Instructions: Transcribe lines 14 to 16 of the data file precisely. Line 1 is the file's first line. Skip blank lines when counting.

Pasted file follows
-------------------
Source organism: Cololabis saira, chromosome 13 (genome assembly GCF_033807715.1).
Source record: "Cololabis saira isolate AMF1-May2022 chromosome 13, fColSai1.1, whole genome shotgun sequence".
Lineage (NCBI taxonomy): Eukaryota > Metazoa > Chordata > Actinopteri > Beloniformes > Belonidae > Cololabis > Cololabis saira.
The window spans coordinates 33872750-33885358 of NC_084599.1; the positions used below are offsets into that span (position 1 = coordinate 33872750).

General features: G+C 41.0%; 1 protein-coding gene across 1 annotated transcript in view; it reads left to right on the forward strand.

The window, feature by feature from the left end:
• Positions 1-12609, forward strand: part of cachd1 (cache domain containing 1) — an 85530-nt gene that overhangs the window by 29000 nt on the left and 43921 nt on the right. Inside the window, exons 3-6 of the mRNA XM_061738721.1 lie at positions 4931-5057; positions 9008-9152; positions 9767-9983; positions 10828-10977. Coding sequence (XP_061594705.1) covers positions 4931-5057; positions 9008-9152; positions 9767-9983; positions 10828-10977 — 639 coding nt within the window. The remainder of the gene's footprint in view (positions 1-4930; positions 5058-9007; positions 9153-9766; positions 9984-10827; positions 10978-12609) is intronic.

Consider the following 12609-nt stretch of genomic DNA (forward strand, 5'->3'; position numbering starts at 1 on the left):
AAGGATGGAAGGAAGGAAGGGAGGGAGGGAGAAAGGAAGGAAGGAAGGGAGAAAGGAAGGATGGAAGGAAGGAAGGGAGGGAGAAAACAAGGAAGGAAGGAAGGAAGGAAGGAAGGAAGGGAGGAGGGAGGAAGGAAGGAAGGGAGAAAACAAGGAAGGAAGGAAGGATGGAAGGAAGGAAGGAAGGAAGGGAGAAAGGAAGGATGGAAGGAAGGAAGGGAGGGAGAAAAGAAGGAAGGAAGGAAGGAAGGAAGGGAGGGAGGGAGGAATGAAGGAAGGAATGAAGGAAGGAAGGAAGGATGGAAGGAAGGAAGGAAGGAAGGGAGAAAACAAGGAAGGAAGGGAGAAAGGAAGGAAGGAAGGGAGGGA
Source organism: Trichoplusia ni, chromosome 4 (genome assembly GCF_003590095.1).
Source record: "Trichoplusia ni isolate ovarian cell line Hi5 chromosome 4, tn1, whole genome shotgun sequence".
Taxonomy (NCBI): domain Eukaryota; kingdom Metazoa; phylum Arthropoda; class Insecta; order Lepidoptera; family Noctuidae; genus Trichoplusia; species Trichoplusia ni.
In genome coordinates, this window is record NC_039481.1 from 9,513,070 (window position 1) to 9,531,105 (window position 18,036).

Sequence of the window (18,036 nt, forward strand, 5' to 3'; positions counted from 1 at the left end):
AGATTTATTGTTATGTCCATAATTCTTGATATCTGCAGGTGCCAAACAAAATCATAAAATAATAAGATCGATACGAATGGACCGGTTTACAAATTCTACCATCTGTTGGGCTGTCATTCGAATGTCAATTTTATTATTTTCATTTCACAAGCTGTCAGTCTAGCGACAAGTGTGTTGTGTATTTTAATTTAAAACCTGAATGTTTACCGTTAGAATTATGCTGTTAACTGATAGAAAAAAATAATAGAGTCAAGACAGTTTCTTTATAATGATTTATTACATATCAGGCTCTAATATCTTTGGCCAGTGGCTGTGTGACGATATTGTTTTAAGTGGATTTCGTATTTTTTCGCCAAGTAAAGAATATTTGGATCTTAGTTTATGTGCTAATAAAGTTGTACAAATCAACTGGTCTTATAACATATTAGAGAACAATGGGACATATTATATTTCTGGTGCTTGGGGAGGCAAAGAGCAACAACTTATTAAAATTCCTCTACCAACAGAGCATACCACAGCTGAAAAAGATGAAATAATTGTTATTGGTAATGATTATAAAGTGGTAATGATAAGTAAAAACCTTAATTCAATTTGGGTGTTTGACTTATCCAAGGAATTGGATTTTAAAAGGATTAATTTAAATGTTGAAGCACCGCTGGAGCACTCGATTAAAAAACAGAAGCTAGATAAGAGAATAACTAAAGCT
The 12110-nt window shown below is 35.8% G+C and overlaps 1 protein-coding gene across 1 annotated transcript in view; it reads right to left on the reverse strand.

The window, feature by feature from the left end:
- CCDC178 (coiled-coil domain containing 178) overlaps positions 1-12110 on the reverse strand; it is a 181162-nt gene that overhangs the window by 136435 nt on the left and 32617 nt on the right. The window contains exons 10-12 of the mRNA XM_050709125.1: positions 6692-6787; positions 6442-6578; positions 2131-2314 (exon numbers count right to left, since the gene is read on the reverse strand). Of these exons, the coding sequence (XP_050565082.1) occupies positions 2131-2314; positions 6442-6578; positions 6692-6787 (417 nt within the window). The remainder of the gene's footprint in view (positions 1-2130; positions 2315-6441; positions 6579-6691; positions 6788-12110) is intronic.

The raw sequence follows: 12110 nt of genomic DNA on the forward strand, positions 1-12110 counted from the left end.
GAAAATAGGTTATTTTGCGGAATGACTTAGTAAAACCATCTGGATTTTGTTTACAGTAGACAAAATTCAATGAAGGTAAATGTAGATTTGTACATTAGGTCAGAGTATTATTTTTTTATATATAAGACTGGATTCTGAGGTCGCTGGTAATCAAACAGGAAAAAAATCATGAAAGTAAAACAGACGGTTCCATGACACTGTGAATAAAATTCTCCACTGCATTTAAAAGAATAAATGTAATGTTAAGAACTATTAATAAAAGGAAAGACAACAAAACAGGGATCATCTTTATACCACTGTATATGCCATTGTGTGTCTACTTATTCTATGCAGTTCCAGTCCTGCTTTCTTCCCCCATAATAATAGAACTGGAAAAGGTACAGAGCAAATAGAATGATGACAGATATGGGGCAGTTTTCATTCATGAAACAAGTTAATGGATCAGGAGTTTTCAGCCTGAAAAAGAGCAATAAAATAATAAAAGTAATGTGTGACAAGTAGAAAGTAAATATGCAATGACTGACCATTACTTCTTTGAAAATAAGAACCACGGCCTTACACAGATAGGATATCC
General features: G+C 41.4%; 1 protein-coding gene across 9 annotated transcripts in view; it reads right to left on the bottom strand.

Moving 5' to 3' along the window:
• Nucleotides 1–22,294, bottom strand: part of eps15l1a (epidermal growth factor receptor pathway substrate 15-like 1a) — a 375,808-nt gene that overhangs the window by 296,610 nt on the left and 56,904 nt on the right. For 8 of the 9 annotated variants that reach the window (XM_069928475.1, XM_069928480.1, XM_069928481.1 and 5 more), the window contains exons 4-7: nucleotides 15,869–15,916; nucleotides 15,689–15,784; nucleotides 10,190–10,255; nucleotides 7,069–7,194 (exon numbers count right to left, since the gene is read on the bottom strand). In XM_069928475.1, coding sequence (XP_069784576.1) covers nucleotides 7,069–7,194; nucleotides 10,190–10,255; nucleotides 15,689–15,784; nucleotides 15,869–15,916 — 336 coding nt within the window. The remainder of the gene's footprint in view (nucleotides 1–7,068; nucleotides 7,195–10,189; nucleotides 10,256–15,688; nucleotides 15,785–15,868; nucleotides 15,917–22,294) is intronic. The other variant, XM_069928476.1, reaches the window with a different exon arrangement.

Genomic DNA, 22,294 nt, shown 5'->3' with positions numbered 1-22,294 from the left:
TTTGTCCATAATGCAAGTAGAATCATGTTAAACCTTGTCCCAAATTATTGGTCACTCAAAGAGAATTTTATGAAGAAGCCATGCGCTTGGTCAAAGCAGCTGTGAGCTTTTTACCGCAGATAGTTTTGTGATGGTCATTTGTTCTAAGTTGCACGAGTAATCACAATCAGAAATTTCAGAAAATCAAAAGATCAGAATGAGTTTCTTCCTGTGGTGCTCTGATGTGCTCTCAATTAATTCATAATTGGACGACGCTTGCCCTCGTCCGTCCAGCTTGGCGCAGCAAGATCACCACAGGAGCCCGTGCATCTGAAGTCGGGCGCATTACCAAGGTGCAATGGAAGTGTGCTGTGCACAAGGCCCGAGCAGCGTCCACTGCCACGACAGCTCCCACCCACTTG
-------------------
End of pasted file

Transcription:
Sequence of the window (18,036 nt, forward strand, 5' to 3'; positions counted from 1 at the left end):
AGATTTATTGTTATGTCCATAATTCTTGATATCTGCAGGTGCCAAACAAAATCATAAAATAATAAGATCGATACGAATGGACCGGTTTACAAATTCTACCATCTGTTGGGCTGTCATTCGAATGTCAATTTTATTATTTTCATTTCACAAGCTGTCAGTCTAGCGACAAGTGTGTTGTGTATTTTAATTTAAAACCTGAATGTTTACCGTTAGAATTATGCTGTTAACTGATAGAAAAAAATAATAGAGTCAAGACAGTTTCTTTATAATGATTTATTACATATCAGGCTCTAATATCTTTGGCCAGTGGCTGTGTGACGATATTGTTTTAAGTGGATTTCGTATTTTTTCGCCAAGTAAAGAATATTTGGATCTTAGTTTATGTGCTAATAAAGTTGTACAAATCAACTGGTCTTATAACATATTAGAGAACAATGGGACATATTATATTTCTGGTGCTTGGGGAGGCAAAGAGCAACAACTTATTAAAATTCCTCTACCAACAGAGCATACCACAGCTGAAAAAGATGAAATAATTGTTATTGGTAATGATTATAAAGTGGTAATGATAAGTAAAAACCTTAATTCAATTTGGGTGTTTGACTTATCCAAGGAATTGGATTTTAAAAGGATTAATTTAAATGTTGAAGCACCGCTGGAGCACTCGATTAAAAAACAGAAGCTAGATAAGAGAATAACTAAAGCT
The 12110-nt window shown below is 35.8% G+C and overlaps 1 protein-coding gene across 1 annotated transcript in view; it reads right to left on the reverse strand.